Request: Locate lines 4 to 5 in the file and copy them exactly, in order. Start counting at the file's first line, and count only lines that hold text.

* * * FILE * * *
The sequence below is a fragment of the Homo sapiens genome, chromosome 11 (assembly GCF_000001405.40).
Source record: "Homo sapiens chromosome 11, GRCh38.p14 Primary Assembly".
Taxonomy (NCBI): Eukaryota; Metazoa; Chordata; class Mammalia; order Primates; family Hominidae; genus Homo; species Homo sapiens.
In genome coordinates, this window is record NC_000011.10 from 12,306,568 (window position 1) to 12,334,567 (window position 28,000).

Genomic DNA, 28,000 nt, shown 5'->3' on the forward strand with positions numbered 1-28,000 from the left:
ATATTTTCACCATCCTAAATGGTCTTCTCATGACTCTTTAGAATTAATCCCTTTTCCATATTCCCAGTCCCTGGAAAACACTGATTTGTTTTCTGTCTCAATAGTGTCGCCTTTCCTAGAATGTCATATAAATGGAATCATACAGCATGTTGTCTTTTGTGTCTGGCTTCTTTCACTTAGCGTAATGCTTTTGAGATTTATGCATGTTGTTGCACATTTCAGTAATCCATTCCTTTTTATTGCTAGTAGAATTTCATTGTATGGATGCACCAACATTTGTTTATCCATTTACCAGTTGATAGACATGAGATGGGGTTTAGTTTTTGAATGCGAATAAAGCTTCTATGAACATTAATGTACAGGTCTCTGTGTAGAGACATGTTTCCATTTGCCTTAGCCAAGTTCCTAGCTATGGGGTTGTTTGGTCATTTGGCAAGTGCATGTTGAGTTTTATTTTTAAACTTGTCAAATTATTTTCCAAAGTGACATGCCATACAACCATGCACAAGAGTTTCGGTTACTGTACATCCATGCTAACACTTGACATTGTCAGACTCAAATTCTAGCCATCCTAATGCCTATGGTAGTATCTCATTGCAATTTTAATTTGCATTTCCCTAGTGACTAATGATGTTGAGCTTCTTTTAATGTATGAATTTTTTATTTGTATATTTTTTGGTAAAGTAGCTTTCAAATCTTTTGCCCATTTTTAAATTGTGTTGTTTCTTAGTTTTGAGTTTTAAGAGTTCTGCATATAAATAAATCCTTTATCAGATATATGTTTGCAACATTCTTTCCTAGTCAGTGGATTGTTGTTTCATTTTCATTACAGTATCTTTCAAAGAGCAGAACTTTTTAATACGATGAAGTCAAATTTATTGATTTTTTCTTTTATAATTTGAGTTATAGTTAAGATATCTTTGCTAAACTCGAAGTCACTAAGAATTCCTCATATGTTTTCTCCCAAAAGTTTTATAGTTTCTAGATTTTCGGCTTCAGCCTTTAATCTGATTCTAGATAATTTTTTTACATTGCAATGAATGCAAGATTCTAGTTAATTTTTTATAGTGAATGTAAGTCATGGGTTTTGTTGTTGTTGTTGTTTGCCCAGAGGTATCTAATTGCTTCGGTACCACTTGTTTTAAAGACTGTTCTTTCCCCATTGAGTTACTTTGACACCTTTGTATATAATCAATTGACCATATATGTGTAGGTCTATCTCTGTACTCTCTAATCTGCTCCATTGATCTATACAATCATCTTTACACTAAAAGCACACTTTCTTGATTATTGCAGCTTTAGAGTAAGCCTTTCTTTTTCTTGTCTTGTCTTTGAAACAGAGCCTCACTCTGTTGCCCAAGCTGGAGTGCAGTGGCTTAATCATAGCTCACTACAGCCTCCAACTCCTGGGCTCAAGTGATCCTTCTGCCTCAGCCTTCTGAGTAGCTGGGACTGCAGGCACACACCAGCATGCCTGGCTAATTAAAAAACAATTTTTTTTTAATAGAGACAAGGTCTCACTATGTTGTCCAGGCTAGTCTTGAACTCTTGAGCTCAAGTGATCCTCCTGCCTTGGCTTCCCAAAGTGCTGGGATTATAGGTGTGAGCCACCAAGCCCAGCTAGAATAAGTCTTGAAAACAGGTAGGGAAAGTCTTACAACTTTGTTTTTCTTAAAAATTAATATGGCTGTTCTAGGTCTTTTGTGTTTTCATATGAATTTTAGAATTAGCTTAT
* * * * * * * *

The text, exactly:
In genome coordinates, this window is record NC_000011.10 from 12,306,568 (window position 1) to 12,334,567 (window position 28,000).

Genomic DNA, 28,000 nt, shown 5'->3' on the forward strand with positions numbered 1-28,000 from the left: